In an effort to encourage local middle and high school students to pursue careers in the field of cybersecurity, The Citadel is hosting a weeklong summer GenCyber camp.
GenCyber is a program that provides cybersecurity camp experiences for K-12 students and teachers and is funded by the National Security Agency (NSA) and the National Science Foundation. The camp is offered to 20 students in grades 8-12 through a $63,367 grant provided to The Citadel by GenCyber.
This year, The Citadel is the only college in South Carolina to receive a grant for the camp.
“There is a demand for cybersecurity professionals in the federal government and private industry,” said Shankar Banik, Ph.D., program director for GenCyber Citadel, associate professor and graduate program director of computer science and co-director for the Center for Cyber, Intelligence and Security Studies. “As young people become more aware of the impact the field has on our daily lives, their interest in studying cybersecurity increases.”
Hands-on activities show cybersecurity’s vast influence
During the camp, which began on June 25, students participate in hands-on activities that educate them on the basics of cybersecurity and help them gain an understanding of safe online behavior. Topics covered include first principles of security, network security, cryptography, secure coding, cybercrime and cyber ethics.
The inclusion of drone technology in the curriculum promises to be one of the most exciting features of the program. Students spend one morning sharpening their block coding skills, then program and control a drone through the Thompson Hall corridors on campus. Other activities include case studies, cryptography spy games and competitions that test student knowledge of the subject matter.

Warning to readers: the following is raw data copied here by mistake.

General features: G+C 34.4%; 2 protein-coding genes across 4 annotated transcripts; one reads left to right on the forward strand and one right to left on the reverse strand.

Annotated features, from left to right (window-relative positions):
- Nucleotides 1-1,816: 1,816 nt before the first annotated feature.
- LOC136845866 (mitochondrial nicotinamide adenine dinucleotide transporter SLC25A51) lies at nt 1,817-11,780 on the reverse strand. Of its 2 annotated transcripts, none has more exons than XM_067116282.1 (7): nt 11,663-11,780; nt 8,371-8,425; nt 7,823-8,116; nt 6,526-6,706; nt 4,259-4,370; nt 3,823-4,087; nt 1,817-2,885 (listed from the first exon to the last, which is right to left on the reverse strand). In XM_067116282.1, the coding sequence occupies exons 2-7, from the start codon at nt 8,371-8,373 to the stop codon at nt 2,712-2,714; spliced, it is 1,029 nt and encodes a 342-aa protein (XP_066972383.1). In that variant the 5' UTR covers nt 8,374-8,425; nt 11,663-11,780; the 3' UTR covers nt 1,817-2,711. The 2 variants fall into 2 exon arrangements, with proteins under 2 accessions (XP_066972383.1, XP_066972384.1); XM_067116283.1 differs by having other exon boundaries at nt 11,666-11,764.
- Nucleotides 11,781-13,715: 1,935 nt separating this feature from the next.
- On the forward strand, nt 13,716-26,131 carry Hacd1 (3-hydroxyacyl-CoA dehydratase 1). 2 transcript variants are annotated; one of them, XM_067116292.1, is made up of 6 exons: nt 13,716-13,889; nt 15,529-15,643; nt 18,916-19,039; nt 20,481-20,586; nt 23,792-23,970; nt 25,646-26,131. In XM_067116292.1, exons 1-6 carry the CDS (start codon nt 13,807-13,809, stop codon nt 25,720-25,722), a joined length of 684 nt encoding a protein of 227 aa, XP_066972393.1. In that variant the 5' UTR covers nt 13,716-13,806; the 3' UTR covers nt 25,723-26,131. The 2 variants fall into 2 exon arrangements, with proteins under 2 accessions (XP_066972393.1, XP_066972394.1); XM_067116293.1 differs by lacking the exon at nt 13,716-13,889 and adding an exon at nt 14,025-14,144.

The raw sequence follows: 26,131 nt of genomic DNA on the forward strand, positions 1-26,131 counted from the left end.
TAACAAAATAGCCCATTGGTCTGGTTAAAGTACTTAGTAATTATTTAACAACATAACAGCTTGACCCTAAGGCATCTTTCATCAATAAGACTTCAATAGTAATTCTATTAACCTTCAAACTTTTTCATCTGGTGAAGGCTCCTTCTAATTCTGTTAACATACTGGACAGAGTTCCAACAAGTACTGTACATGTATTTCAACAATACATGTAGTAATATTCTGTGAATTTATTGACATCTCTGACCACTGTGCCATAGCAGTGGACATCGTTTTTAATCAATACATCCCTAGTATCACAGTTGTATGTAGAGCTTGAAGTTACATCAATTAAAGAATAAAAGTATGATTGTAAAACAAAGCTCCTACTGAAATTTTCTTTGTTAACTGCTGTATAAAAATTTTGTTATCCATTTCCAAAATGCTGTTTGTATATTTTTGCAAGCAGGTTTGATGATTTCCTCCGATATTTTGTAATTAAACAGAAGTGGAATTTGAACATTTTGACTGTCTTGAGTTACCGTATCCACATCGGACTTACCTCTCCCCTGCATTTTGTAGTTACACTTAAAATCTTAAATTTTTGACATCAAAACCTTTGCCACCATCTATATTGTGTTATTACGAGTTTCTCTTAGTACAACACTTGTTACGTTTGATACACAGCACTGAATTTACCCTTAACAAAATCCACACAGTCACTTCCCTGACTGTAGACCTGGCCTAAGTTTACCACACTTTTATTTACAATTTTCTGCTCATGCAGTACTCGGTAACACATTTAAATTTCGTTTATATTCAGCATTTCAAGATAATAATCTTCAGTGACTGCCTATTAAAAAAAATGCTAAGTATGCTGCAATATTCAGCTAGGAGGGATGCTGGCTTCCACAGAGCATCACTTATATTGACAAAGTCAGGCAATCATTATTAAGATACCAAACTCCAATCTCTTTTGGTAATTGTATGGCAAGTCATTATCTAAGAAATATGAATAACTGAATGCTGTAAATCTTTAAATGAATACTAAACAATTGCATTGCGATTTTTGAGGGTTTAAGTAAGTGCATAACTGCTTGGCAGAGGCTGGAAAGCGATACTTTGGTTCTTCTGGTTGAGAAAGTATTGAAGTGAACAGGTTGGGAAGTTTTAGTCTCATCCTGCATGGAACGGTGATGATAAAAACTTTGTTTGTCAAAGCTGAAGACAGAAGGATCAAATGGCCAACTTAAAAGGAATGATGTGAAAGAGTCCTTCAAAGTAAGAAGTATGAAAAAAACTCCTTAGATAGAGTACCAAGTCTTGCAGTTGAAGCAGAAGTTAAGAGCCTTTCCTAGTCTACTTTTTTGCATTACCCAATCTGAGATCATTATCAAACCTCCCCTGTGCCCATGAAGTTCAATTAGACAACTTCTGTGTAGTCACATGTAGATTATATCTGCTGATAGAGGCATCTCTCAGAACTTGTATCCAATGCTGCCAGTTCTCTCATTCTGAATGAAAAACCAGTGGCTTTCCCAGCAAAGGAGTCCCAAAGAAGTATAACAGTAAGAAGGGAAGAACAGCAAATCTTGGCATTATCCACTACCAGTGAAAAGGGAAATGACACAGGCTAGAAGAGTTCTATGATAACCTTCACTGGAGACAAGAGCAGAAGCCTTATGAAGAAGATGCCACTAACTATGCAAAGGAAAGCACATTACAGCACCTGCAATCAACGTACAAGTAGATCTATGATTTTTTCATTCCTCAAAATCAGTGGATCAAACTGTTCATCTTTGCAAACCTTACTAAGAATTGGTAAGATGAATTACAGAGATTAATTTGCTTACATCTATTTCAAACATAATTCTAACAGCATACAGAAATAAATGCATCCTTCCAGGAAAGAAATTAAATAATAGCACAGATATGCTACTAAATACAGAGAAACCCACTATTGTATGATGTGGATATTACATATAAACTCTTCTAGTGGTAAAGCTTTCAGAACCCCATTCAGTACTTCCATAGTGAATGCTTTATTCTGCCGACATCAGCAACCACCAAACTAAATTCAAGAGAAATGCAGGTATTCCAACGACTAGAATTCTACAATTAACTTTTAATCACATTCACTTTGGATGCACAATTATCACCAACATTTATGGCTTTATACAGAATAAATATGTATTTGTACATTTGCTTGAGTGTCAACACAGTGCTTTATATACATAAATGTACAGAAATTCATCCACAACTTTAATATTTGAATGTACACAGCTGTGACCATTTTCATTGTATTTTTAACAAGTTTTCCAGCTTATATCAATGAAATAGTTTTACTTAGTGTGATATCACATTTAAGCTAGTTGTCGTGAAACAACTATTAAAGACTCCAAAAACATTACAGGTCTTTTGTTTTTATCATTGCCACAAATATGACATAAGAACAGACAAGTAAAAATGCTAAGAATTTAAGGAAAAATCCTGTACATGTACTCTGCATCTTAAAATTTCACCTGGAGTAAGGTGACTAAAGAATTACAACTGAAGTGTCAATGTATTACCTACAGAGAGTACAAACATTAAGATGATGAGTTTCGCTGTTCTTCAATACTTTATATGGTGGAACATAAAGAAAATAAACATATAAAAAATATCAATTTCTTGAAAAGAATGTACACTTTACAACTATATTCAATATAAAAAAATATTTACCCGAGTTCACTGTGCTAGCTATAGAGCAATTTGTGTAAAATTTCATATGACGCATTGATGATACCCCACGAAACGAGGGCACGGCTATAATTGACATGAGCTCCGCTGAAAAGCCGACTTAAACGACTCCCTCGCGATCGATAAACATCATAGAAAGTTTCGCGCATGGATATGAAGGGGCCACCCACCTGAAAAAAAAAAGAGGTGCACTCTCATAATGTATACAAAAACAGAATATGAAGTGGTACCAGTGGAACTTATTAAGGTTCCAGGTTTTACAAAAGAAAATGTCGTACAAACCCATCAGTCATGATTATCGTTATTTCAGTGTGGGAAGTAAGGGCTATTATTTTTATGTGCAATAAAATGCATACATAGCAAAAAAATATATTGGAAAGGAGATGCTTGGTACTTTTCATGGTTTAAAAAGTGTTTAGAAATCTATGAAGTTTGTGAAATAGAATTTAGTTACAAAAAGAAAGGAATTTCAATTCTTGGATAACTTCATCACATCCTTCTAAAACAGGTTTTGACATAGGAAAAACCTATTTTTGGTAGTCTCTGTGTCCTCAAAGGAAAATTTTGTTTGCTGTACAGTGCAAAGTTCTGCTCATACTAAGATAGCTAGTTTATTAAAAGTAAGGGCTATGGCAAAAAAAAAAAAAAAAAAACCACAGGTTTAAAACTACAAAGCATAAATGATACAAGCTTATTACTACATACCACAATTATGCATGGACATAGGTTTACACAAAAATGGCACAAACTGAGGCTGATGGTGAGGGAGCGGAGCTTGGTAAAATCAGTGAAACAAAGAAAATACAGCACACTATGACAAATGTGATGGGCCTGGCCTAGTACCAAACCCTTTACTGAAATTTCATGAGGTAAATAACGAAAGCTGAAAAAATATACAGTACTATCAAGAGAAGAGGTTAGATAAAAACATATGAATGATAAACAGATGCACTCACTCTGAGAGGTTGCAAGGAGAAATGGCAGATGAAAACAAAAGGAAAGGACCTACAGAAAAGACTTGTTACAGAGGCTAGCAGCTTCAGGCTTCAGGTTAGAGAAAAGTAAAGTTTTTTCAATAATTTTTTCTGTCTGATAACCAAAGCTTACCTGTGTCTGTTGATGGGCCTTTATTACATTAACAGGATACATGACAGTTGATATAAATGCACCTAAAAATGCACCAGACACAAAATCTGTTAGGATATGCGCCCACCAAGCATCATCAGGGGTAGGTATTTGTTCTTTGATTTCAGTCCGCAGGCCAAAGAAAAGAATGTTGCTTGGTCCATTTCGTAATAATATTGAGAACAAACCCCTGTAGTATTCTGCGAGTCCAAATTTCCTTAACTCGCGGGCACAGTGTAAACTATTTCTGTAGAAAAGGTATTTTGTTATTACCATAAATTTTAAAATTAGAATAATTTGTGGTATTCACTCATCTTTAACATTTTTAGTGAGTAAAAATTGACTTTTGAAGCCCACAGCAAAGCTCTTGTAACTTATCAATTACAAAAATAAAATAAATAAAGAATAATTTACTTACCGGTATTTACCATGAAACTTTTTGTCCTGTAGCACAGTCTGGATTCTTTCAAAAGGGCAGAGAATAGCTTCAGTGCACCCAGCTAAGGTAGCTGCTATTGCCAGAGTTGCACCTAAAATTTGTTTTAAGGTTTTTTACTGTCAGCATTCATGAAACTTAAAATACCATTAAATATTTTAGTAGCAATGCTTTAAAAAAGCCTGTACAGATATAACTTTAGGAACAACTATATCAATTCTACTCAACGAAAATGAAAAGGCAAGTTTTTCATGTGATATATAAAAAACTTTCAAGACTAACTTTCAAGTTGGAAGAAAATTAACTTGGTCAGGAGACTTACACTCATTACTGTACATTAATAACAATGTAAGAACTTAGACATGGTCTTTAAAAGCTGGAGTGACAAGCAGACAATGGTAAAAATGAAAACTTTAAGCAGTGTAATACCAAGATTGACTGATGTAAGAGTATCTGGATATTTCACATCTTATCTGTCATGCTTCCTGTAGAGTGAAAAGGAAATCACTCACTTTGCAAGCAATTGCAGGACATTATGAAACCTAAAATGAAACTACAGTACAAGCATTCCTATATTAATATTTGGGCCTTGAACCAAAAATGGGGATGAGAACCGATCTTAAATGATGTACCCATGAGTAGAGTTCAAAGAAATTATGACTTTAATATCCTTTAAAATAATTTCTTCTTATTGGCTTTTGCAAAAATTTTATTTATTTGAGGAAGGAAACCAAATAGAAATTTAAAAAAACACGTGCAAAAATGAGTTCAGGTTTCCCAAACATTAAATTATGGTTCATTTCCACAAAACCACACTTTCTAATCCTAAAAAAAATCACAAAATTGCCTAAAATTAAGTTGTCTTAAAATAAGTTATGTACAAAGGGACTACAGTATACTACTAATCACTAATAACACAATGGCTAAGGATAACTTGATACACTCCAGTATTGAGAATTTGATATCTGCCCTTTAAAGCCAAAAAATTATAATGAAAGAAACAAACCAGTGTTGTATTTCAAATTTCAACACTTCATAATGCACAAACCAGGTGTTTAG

“Since students attend the camp for six hours each day, we try to plan projects that keep them interested in the topic while also showing them various ways that cybersecurity can influence the real world,” said Jennifer Albert, Ph.D., director of The Citadel STEM Center of Excellence.
Citadel faculty from the School of Science and Mathematics, School of Humanities and Social Sciences and the Zucker Family School of Education instruct the weeklong camp.
According to Banik, attending the GenCyber camp at The Citadel is a one-of-a-kind experience for the students.
“The Citadel is an educational leader in cybersecurity and students attending this year’s camp are given a unique opportunity to learn from some experts in the field,” he said. “They will have plenty of great information to take away at the end of the week.”
An educational leader in intelligence and cybersecurity
In 2016, the NSA and the Department of Homeland Security designated The Citadel as a National Center of Academic Excellence in Cyber Defense Education, making it the second college in the state of South Carolina to earn the recognition. The prestigious classification emphasized the college’s credibility in the evolving technology field.
More recently, The Citadel teamed up with five other military schools – University of North Georgia, Norwich University, Texas A&M, Virginia Military Institute and Virginia Tech – as well as congressional leaders to create an amendment authorizing the Secretary of Defense to establish cyber institutes at the schools. The passing of the amendment, which should be included in the Fiscal Year 2019 National Defense Authorization Act, would address the escalating need for highly trained cyber operations and cybersecurity leaders.
Additionally, the college is hosting its third Intelligence and Cybersecurity Conference in September. The conference will bring industry influencers, academics and students to the campus. Speakers include Daniel Coats, Director of National Intelligence; David Bowdich, Deputy Director of the FBI; and Marina Kaljurand, Chair of the Global Commission on the Stability of Cyberspace.